Times and thinking in the industrial world have changed dramatically in the past three decades. In maintenance, technical change and innovation have brought us predictive maintenance (PdM) technology, which has been, and continues to be, one of the foremost positive changes in the way we do business. It has provided the opportunity to measure and trend equipment health and avoid intrusive actions until absolutely necessary. It minimizes the well-documented risk of human error that might require another service call to fix.
A second important innovation is the widespread use of IT that has given us the CMMS and its capability to record, store and retrieve volumes of useful data and information at the touch of a keyboard button. While we have not yet learned how to best use all of this CMMS capability (such as developing useful equipment-history files), it has, nonetheless, advanced the automation of routine maintenance paperwork (work orders) that previously required many man-hours and file cabinets.
A third important innovation, and one that has been paramount for me, is the widespread use of Reliability-Centered Maintenance (RCM) methodology. Introduced by United Airlines in the mid-1960s to address maintenance issues on the new Boeing 747-100 airplane, the RCM process shifted our attention from a mindset of “preserve equipment” to one of “preserve function.” This allowed us to concentrate resources on what really counted—functions—and away from efforts designed to simply keep everything running, regardless of importance.
With all of the achievements industrial maintenance has made, however, it’s odd that we’re still dogged by something that has not changed (or changed little) in this time: the age-old management perception that maintenance is a necessary evil and unfortunate cost center. Maintenance today is still too often simply tolerated rather than appreciated or, worse, effectively used. Simply put, a properly managed and deployed maintenance organization is a BIG money generator! Let’s explore this further.
It’s all about the money
As a consultant, my first task when meeting with a client is to establish that there is only one reason for our meeting and discussion: money. I have discovered that once the initial focus is on money, perception of maintenance improvement can change from simply reducing Preventive Maintenance (PM) costs to increasing Return On Investment (ROI) from maintenance expenditures. The ROI factor is a significant, if not the dominant, element in forming any maintenance strategy. This is because PM costs are relatively small when compared with those that might be incurred through Corrective Maintenance (CM) actions and possible loss of revenue from downtime (DT).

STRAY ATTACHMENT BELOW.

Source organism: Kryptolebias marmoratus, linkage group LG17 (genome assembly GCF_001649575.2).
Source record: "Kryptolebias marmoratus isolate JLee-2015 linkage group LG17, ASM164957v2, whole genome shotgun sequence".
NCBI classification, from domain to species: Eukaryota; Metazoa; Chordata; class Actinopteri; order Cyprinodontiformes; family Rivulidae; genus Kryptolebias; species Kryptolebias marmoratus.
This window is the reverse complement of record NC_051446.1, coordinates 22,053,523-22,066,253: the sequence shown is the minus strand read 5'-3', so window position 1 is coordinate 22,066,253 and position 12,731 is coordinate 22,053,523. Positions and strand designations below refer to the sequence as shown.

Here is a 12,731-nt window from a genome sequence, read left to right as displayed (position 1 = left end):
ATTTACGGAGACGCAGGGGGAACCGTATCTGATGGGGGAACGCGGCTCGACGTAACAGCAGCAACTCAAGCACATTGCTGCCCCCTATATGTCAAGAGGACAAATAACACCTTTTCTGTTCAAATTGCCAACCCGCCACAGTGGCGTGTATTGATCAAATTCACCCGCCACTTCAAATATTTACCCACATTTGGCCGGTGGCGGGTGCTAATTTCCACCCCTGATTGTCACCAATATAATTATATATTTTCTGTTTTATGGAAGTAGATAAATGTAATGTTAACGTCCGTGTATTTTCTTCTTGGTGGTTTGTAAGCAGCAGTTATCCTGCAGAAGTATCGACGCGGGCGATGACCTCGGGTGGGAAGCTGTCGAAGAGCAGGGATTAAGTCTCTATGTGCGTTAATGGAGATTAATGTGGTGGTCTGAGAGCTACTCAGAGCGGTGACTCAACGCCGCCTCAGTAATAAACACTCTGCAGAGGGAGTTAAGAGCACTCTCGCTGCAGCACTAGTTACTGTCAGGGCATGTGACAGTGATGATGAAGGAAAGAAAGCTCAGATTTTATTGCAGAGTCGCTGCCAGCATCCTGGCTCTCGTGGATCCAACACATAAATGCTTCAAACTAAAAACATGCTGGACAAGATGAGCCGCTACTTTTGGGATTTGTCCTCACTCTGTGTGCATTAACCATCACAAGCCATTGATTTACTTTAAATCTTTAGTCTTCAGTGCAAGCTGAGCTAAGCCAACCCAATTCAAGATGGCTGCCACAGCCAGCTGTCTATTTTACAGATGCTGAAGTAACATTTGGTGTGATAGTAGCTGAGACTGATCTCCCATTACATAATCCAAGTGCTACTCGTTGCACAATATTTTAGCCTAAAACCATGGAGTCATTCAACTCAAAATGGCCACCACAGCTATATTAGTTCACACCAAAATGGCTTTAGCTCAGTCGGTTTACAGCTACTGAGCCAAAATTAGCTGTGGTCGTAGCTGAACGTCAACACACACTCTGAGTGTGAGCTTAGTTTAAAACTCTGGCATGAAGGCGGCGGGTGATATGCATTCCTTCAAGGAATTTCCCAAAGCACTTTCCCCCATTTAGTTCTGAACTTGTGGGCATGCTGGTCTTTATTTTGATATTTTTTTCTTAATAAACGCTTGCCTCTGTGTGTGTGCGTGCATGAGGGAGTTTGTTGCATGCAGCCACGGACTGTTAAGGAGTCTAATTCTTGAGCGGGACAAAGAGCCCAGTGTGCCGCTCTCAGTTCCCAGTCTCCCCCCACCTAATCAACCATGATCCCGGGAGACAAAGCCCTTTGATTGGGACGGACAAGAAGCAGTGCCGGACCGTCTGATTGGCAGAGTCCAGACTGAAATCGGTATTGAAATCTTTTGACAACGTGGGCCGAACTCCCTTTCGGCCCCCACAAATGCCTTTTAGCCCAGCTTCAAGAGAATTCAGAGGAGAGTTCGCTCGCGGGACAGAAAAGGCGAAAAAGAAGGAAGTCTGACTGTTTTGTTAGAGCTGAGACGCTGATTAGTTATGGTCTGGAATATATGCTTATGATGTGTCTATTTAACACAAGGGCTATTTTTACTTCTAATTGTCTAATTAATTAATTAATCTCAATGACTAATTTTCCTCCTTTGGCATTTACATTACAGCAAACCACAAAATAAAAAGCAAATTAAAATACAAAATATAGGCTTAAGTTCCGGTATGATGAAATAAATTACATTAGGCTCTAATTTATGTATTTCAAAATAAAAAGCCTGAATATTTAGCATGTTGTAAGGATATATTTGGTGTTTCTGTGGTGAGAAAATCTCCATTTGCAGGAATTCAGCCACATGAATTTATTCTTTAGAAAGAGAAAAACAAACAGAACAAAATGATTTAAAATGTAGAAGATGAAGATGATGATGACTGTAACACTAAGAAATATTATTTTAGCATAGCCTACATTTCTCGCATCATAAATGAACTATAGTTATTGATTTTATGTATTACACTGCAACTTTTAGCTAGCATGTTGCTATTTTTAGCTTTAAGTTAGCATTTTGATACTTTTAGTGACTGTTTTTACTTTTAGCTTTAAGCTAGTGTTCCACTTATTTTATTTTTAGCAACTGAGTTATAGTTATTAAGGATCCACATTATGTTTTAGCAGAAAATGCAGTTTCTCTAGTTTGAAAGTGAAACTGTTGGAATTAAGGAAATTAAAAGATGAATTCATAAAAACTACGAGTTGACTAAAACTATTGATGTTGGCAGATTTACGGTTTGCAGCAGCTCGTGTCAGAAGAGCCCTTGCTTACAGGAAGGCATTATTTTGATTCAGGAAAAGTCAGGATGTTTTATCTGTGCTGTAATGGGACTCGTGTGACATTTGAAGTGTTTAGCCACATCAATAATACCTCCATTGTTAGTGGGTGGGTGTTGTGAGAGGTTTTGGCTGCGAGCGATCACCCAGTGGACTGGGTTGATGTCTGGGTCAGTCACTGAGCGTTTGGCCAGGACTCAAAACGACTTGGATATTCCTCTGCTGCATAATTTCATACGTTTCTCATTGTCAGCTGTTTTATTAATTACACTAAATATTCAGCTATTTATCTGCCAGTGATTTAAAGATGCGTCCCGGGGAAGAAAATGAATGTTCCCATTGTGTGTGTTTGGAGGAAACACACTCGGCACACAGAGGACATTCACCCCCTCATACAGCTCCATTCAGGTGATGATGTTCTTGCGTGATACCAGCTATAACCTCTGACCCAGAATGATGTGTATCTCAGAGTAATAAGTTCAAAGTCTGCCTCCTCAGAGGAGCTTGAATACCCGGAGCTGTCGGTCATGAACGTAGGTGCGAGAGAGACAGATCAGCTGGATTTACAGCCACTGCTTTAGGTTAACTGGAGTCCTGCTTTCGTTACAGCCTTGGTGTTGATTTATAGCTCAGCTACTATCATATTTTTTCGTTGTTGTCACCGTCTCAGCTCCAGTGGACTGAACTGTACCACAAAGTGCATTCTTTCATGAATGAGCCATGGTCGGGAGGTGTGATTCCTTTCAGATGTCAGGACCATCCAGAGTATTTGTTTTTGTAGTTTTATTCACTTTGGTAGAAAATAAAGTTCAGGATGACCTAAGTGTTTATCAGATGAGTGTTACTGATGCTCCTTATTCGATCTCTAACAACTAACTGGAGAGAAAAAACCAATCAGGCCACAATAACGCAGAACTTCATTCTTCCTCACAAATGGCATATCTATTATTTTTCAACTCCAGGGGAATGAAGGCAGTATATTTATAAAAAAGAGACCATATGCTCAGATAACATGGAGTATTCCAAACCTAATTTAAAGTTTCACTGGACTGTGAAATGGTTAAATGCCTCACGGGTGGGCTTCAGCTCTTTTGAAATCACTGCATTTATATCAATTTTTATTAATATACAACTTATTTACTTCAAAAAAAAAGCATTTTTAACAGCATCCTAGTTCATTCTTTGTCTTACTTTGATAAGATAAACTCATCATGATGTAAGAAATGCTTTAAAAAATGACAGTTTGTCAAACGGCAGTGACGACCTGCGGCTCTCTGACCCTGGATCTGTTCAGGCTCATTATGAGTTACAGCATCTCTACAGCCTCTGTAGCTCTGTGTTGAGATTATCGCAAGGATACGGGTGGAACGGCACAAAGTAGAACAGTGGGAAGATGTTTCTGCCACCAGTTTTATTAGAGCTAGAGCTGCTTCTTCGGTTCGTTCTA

As illustrated in the accompanying figure, this concept can be used to drive a maintenance optimization strategy. Notice that the model shown recognizes the costs required by the PM and CM portions of the maintenance effort. Unfortunately, most organizations look only at these two elements and conclude that maintenance is strictly a cost center. They determine that the driving force behind maintenance improvement is to minimize maintenance costs in any way possible. The net result is frequently a reduction in PM activity. And if this is measured, the net effect is usually an increase in CM cost and an increase in lost revenue.
Maintenance = profit
These two unwanted results—an increase in CM costs and, especially, lost revenue—are key factors that can help define a maintenance organization’s true role. Specifically, when the emphasis is on spending needed funds to activate a meaningful PM effort, our measurements over 25 years of experience indicate that the multipliers shown in the figure are achieved. While an effective PM program can increase PM costs, each PM dollar spent and effectively focused on the bad-actor systems in place can actually preclude the necessity to spend $10 dollars on Corrective Maintenance. But the multiplier of particular interest is the reduction in output Downtime, where a multiplier of $100 to $10,000 can be achieved. This reduction translates directly to profit!
The figure on this page makes a strong argument in support of our belief that maintenance is, in fact, a profit center for your operations. Although this may be a new notion to some readers, our experience has indicated it to be a key factor in producing dramatic bottom-line impact—and moving a maintenance organization toward what constitutes "World Class." MT